“For the time that Depression Quest was released on Feb 14th, 2013 until August 11th of this year, our website was stating that a portion of the proceeds of the pay-what-you-want version would go to iFred. We have donated at least $698 to iFred, though I know a number of folks have been donating on our behalf which is super cool, especially since a free game doesn’t really make a ton of money. I’ve spoken with them to clear up confusion with routes of donation, and they are happy to confirm that this has been the case. I did mess up and not let them know about this ahead of time though – whoops! Lesson learned: if you’re gonna do a thing to support a charity, it’s polite to send them a letter first.
“On August 11th to coincide with the Steam release, we switched charities to go to the National Suicide Lifeline to spread the love around (and partially because I had gone through some dark times and they’ve helped me out before. Oh no! Bias!).
“I’ve been mixing the contributions with some of my own cash from my Patreon and been able to give a total of $971 dollars to date, totaling half of the gross sales of that version so far”
If contact can be made with the individuals at the National Suicide Lifelife and iFred, I’ll be asking whether or not the listed funds have been made to their charity. ]
[Update #2: An iFred represented posted the following message on Facebook…
“We are looking in to this more as well. We were not aware of any, but were contacted early this evening and told that the donations were made under another name, as Depression Quest is not an actual company. We are looking into this and will let you know when we have additional information.”
[Update #3: After reaching out to #FundaMentalSDG, a supporter of iFred, here is what the coordinator had to say…
“I am afraid I am only coordinator of #FundaMentalSDG, iFred being a supporter, but we do not have any insights in the site you mention.”]
To all those asking about the Depression Quest game. To clarify, as of yesterday we were not aware of any donations made on behalf of the game. However, it was brought to our attention that donations were made by an individual, and we can confirm these donations were made as stated here: https://ohdeargodbees.tumblr.com/post/97275528664/depression-quest-donationsAdditionally, we were aware that there was a link to our organization as it has sent many people needing help to our website for education and resources. We weren’t aware of any direct relationship to donations, though we welcome and are thankful for support given to our organization through this effort. We do not endorse the game but we do see it has done a lot to raise awareness for depression and hope to use some of the gaming skills to create tools we think teach kids about the importance of hope and health brains.To those that have made donations in the past day because you thought Depression Quest did not donate, we are happy to refund those donations and we plan to follow-up directly on paypal with that note as well. We would appreciate if you can share this information with your networks so we can get back to our work with the limited resources we do have at hand – teaching and sharing hope, and ending stigma. If you haven’t done so, please do check out our new www.schoolsforhope.org program and get involved in your local community.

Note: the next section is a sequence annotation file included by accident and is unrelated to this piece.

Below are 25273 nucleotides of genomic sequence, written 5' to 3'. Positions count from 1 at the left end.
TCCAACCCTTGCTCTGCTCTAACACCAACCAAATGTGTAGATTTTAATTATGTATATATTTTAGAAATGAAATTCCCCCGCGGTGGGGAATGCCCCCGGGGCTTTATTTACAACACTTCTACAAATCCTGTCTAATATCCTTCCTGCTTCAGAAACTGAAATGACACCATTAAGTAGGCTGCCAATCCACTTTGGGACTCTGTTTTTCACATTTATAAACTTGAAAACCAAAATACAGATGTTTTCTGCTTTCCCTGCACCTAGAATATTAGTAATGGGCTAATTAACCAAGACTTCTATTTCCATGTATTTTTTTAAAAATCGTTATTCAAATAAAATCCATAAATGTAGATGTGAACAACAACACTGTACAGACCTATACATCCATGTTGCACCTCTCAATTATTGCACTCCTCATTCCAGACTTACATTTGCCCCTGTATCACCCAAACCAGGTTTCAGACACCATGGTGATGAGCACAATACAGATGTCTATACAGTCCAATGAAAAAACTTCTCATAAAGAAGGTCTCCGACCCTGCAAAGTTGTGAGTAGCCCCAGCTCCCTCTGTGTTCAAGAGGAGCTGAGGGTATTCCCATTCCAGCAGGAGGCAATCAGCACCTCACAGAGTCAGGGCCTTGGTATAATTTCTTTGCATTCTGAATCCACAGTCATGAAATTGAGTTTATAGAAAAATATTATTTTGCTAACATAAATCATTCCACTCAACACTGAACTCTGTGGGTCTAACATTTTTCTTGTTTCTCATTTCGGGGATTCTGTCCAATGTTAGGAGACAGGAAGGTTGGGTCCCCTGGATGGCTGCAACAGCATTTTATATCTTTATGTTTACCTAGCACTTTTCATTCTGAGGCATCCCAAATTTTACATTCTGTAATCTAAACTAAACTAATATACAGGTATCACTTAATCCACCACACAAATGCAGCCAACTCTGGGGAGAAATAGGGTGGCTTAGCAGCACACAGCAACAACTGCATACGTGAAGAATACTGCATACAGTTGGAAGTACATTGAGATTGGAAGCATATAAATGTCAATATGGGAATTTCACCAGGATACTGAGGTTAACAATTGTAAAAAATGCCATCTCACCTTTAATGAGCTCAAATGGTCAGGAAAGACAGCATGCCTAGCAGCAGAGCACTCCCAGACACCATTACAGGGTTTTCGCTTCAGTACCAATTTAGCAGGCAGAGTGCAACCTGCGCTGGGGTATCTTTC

Thanks much for all that have been reaching out to ensure transparency and accountability. We appreciate the support of our mission and wish you all health and healing. Thanks for helping to #shinelight #endstigma #sharehope. Let’s all get back to making a positive impact on the world! ]